Key tips for auxiliars, part 2: packing for Spain

packing for Spain

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Planning to move abroad? Here are my tips about packing for Spain!

Part dos of my key tips for future auxiliares de conversación in Spain! Have you checked out part 1: pre-departure?

Well, the time has come! Are you ready to jump? Make a leap of faith? Leave your old life behind and try out la vida (loca) española for a year? Both the most exciting and most difficult part (after sorting out the visa nightmare) of getting ready to move abroad: packing. What do you take? What do you leave behind? Over the years, and after various “moves” abroad and back, mostly to Spain, I have fine-tuned the art of packing my life in to a 50lb suitcase (plus one carry-on item and a personal item, of course). When I first came to Spain in 2007, I had two checked bags and two carry-ons and came home with 4 checked bags! Rookie mistake! So here are my 5 easy tips for packing for Spain:

*Warning: Spain’s customs laws have changed over the past few years, so now if you try to mail a lot of stuff with high value, it will get detained in Madrid and you will have to pay a lot in import taxes. Going through this is a nightmare, so don’t count on being able to have your friends and family send you big boxes of stuff from home. Save yourself the trouble and send just small boxes and lie about the contents, placing the value around $10. That’s how I get my stuff through without problems, otherwise ship with a specific international carrier designed to help moving boxes abroad.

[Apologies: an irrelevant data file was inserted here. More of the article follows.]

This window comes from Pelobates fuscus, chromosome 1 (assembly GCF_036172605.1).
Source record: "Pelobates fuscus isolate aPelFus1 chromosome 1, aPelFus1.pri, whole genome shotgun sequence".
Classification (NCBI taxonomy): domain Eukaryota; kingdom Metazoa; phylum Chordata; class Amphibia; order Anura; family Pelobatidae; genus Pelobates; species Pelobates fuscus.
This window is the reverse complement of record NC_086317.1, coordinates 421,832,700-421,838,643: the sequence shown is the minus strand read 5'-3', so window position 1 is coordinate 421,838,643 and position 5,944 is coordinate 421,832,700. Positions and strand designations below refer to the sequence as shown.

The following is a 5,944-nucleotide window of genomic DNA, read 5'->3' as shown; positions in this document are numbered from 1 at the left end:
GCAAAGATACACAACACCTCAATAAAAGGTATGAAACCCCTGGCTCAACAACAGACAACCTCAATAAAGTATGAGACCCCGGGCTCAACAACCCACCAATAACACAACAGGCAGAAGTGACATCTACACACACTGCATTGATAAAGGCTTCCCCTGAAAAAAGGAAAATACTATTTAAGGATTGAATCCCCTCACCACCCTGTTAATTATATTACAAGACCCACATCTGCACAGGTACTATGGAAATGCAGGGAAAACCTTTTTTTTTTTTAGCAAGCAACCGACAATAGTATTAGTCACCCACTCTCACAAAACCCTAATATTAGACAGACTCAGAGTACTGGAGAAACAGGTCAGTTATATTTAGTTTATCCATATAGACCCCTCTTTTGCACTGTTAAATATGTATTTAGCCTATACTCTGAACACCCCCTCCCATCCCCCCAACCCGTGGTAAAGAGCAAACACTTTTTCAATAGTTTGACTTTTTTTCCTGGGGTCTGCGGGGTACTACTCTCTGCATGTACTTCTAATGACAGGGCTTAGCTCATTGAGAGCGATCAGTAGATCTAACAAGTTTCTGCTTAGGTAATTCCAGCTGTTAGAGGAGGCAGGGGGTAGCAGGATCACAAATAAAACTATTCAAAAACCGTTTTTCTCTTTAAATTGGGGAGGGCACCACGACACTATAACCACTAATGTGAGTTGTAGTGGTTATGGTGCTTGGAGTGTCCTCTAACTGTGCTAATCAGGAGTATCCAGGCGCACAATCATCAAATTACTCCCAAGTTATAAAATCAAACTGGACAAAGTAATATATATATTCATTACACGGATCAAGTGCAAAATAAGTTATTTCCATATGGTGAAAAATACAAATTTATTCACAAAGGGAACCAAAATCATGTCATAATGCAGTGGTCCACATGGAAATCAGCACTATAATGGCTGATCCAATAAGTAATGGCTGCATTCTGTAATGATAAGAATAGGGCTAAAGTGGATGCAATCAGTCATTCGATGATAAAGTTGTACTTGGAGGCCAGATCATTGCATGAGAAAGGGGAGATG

1. Don’t overpack

Let me go ahead and state the obvious. DO NOT OVERPACK. You are moving to Spain for a year, you are going to buy things there. If you are like me, you will probably buy a lot of things! How you gonna get all that stuff home after a year if you show up at the airport in September with two overweight checked bags, carry-ons, and wearing all your winter clothes?

Be smart. Do you really need 5 pairs of jeans? Nope. There are jeans in Spain, in fact, really good jeans that cost a whole lot less than ones from the US. You can pretty much find everything you need in Spain that you have back home, and most of the time its cheaper. Towels and bedsheets are cheap, and you can find most of the things you need for your apartment at Spain’s equivalent of dollar stores, the chinos. I remember girls posting in the forums last summer asking if you can find tampons in Spain. facepalm. You’re moving to Spain not Uganda. You can bet that made the Guiri Bullshit twitter page.

Fit your life in one suitcase and one carry-on. Last time I checked they almost never weigh carry-ons on international flights from the US; you aren’t flying Ryanair. Put all your heavy stuff in it, wear your jeans, boots, and winter coats, the stuff that takes up the most space, and you’re good to go! Throw everything else in space-saver bags. You’ll thank yourself in June when you come back home.

My best advice when packing, is give yourself an extra day before, pack up your suitcase, unpack it, then repack it. Taking stuff out. Repeat as necessary. The worst is waiting a few hours before your flight departs to pack and then bringing a bunch of unnecessary stuff, like the summer of 2009 when I brought 3 pairs of wedges and no pants.

packing for Spain

Don’t be THOSE people in the airport. Source

2. Layers